Scientists discover precise location of active sites on popular catalyst

August 13, 2015, Pacific Northwest National Laboratory
Scientists discover precise location of active sites on popular catalyst
Experimental work with vanadium oxide catalysts relied on sophisticated spectroscopy and chemical structure calculations to establish a relationship between specific sites on the catalysts and the degree of activity they bring out in a reaction. The work was published in the July 2, 2015, issue of ACS Catalysis and featured on the cover. Posted with permission from ACS Catalysis, July 2, 2015, 5(7). Credit: American Chemical Society

If you want to change a situation, it's often best to get to the heart of the matter. For chemists, this often means delving into the active sites of catalysts, which speed the reactions behind billions of dollars worth of chemicals and other products. Active sites are where the reaction actually happens. If active sites work slowly or fail quickly, the result is higher costs and lower production rates. To make better active sites, scientists need to see the sites. For the first time, a team led by researchers at Pacific Northwest National Laboratory saw the active sites on a well-known vanadium-based catalyst.

In addition to the PNNL staff, the team included experts from Washington State University, the University of Alabama, and the Dalian Institute of Chemical Physics, Chinese Academy of Sciences.

Fast. Stable. Efficient. These are the hallmarks of a good catalyst, one that can produce needed products without excessive costs or wastes. The results from this study could help researchers design such catalysts. How? By finding ways to create more active sites or protect existing sites from degrading during such reactions-or both.

In the experiments, the researchers dispersed or spread the catalyst on a support of to create a relatively large surface area with more reactive sites. They used a magic angle spinning (MAS) nuclear magnetic resonance (NMR) spectroscopy technology at EMSL, the Department of Energy's Environmental Molecular Sciences Laboratory, to obtain detailed information about the structures of active species as they exist on the titanium dioxide support.

"Using an ultra-high magnetic field with fast spinning enabled the team to observe five types of surface vanadium oxide structures that exist when supported on the surfaces of titanium dioxide," said Dr. Jian Zhi Hu, a PNNL scientist and the team's lead.

The scientists correlated the various peaks observed in the NMR spectra with the catalysts' reactivity for an oxidation reaction that removes a hydrogen atom from methanol. Next, using computational methods, they predicted which peaks in the NMR spectra corresponded with the specific vanadium oxide geometries. In this way, the scientists determined which structures on the vanadium oxide surface do the best job of initiating and sustaining reactions.

The research team continues their efforts to study the structure of catalysts and their corresponding catalytic reactions. Their eventual aim is to gain a better understanding of the sites that most effectively bring about chemical reactions important for industrial uses.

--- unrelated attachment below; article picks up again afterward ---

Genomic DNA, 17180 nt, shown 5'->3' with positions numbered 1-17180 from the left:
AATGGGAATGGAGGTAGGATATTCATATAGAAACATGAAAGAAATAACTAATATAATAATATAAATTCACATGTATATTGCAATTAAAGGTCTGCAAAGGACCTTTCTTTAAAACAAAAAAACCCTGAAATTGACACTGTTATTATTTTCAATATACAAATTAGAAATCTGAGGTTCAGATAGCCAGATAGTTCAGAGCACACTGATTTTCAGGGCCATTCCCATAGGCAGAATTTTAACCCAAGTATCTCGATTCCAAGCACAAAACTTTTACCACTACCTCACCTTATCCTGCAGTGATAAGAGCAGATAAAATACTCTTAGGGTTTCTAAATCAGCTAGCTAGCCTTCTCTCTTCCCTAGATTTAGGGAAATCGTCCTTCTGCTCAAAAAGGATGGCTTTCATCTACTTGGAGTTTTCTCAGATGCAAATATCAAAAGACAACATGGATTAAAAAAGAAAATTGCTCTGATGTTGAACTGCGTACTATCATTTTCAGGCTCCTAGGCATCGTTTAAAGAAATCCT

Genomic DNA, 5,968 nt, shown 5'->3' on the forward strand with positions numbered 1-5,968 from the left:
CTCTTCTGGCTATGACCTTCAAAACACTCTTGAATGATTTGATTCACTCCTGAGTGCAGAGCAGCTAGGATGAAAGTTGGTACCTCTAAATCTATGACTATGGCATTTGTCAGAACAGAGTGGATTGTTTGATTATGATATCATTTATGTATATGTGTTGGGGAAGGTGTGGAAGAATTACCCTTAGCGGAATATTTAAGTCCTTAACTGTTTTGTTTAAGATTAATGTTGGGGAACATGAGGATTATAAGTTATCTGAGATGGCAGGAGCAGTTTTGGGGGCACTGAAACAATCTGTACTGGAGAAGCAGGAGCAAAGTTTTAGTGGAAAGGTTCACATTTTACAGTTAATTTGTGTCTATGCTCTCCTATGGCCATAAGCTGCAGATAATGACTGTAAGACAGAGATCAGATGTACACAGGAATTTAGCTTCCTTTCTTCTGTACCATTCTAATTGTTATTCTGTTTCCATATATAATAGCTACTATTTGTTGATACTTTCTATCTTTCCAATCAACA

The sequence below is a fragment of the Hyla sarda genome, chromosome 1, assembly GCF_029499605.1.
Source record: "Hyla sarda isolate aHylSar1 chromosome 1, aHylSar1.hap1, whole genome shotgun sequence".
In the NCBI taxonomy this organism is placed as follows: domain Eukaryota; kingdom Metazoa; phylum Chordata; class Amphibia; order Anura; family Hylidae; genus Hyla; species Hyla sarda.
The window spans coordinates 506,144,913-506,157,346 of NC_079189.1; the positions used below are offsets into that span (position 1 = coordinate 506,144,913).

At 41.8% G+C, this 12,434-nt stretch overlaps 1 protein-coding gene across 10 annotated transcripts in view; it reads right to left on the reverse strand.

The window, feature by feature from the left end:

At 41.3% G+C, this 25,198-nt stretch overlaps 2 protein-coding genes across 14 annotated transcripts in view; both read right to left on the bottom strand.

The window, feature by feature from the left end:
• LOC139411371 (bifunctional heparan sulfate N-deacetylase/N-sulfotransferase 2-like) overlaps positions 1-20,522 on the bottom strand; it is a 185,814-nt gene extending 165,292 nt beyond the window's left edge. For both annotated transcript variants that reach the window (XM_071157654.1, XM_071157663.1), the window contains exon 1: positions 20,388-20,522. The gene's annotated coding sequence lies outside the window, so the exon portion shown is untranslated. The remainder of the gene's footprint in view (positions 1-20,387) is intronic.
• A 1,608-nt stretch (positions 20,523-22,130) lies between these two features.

Explore further: Catalysts caught in the act undergo radical rearrangements during reactions

More information: "Investigation of the Structure and Active Sites of TiO2 Nanorod Supported VOx Catalysts by High-Field and Fast-Spinning 51V MAS NMR." ACS Catalysis April 2015: 3945-3952. DOI: 10.1021/acscatal.5b00286.

Related Stories

Studying the chemistry as it happens in catalytic reactions

January 30, 2012

( -- While retaining their speed, catalysts have lost some of their secrets, thanks to a new probe built by scientists at Pacific Northwest National Laboratory to help clarify the steps catalysts take in promoting ...

Recommended for you

Targeting 'hidden pocket' for treatment of stroke and seizure

January 19, 2019

The ideal drug is one that only affects the exact cells and neurons it is designed to treat, without unwanted side effects. This concept is especially important when treating the delicate and complex human brain. Now, scientists ...

Using bacteria to create a water filter that kills bacteria

January 18, 2019

More than one in 10 people in the world lack basic drinking water access, and by 2025, half of the world's population will be living in water-stressed areas, which is why access to clean water is one of the National Academy ...

Hand-knitted molecules

January 18, 2019

Molecules are usually formed in reaction vessels or laboratory flasks. An Empa research team has now succeeded in producing molecules between two microscopically small, movable gold tips – in a sense as a "hand-knitted" ...

Artificially produced cells communicate with each other

January 18, 2019

Friedrich Simmel and Aurore Dupin, researchers at the Technical University of Munich (TUM), have for the first time created artificial cell assemblies that can communicate with each other. The cells, separated by fatty membranes, ...

This computer program makes pharma patents airtight

January 17, 2019

Routes to making life-saving medications and other pharmaceutical compounds are among the most carefully protected trade secrets in global industry. Building on recent work programming computers to identify synthetic pathways ...


Please sign in to add a comment. Registration is free, and takes less than a minute. Read more

Click here to reset your password.
Sign in to get notified via email when new comments are made.